KSS Keyholding fined for unlicensed guards

The Security Industry Authority, the organisation responsible for regulating the private security industry in the United Kingdom, has today announced that KSS Keyholding Ltd have been fined for providing unlicensed guards.

“On Thursday 28 January, Kevin Jones and Karl Francis of KSS Keyholding LTD, pleaded guilty to providing unlicensed guards at a school in Shrewsbury and were sentenced at Shrewsbury Magistrates Court.

“The SIA and West Mercia Police carried out an inspection at the school in October 2014 where two guards without a licence were working, a Section 3 offence under the Private Security Industry Act (PSIA) 2001. They were formally interviewed and received police cautions.

“The court heard that Jones, as a manager at KSS Keyholding LTD, was liable for deploying unlicensed security guards, an offence under Section 5 of the PSIA. For the same reasons Francis was also charged with a Section 5 offence under the PSIA.

“Similarly, based in Shrewsbury, the company itself was prosecuted for providing security guards without a licence, a Section 5 PSIA offence. Francis, as director of KSS Keyholding LTD, was also liable for his involvement or neglect in supplying an unlicensed person under Section 23 of the PSIA.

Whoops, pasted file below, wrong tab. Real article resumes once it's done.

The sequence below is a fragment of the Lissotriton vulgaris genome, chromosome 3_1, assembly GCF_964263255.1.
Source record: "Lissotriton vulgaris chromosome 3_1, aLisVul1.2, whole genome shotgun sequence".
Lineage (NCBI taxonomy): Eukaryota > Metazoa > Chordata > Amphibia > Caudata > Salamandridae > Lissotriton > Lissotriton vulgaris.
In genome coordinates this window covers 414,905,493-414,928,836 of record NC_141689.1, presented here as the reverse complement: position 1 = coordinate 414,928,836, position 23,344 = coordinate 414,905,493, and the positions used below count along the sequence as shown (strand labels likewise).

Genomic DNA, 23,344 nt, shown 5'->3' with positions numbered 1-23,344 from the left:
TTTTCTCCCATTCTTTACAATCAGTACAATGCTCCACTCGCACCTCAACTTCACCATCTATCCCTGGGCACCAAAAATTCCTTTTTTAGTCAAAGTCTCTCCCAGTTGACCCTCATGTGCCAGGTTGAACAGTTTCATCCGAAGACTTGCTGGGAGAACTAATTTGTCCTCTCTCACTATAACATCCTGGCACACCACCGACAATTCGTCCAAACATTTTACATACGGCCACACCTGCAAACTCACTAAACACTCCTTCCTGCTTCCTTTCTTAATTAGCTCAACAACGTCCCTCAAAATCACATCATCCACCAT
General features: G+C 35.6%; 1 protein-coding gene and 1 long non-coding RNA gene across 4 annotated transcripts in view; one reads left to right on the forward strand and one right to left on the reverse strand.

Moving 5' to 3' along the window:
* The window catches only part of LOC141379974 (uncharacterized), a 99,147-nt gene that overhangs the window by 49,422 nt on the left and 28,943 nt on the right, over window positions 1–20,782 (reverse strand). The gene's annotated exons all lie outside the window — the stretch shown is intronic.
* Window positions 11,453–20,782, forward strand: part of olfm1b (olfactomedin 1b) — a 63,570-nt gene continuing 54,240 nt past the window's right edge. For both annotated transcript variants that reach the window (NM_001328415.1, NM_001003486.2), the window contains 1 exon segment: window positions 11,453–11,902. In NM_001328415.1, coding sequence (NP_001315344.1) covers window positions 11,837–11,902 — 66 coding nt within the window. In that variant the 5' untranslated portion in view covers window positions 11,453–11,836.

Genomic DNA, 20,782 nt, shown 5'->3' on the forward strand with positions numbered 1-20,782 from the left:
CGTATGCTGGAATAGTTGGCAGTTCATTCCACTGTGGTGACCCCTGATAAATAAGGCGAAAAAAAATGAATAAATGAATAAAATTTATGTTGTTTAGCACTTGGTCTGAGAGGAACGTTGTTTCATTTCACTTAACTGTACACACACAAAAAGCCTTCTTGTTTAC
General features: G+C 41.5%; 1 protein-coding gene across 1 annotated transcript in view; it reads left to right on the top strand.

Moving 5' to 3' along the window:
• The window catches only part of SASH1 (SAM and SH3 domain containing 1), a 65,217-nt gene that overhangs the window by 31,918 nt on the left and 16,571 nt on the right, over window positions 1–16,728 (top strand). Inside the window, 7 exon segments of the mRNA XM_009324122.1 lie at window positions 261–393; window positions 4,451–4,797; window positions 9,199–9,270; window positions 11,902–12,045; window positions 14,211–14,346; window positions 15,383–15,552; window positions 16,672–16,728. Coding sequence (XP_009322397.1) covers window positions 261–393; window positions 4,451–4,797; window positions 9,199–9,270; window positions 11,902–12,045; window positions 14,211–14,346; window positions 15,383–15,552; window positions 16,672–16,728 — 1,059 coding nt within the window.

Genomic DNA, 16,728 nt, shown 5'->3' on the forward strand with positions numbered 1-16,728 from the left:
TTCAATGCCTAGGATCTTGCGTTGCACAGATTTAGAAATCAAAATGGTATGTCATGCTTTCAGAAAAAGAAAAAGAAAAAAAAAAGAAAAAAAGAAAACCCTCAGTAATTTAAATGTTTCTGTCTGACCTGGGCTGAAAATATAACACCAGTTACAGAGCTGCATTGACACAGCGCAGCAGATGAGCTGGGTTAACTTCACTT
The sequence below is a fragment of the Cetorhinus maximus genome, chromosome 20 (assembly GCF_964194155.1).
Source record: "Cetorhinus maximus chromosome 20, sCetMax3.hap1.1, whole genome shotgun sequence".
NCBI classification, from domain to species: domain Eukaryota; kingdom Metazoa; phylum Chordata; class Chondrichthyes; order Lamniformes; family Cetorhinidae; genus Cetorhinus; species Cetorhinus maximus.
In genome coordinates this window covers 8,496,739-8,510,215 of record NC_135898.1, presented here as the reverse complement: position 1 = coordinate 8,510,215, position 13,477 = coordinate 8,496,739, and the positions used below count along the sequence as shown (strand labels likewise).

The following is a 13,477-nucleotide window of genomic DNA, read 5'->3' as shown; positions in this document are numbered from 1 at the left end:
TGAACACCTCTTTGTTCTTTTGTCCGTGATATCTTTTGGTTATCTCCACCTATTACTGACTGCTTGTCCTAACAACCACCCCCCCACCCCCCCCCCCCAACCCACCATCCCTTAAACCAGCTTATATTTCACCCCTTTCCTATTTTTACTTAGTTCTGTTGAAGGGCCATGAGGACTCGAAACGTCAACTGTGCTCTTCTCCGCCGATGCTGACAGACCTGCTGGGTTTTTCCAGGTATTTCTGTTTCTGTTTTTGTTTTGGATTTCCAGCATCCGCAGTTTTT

“At Shrewsbury Magistrates Court the judge ruled that Jones pay a fine of £350, a victim surcharge of £35 and costs of £2,000. Francis was ordered to pay a fine of £600, a victim surcharge of £60 and costs of £2,000. KSS Keyholding LTD also received a £4,000 fine and will have to pay costs of £1,986.

“The SIA Investigations Manager, Nathan Salmon, said:“KSS Keyholding LTD and director Karl Francis, supplied unlicensed security operatives, neglecting to ensure that only those who were correctly licensed and able to work with the industry did so. Mr Francis has several years’ experience in the security industry and was aware of his obligation to ensure his staff held SIA licences, and been trained and vetted. Kevin Jones, was similarly experienced in his role of supervisor for the company. All have been convicted for supplying security guards without a licence. Unlicensed security guards were working at a school premises, when children were present. It is significant to note that the charges relate to only one night of offending and the sentences determined by the Court reflect the level of negligence as unacceptable. I welcome these convictions.”

SIA Website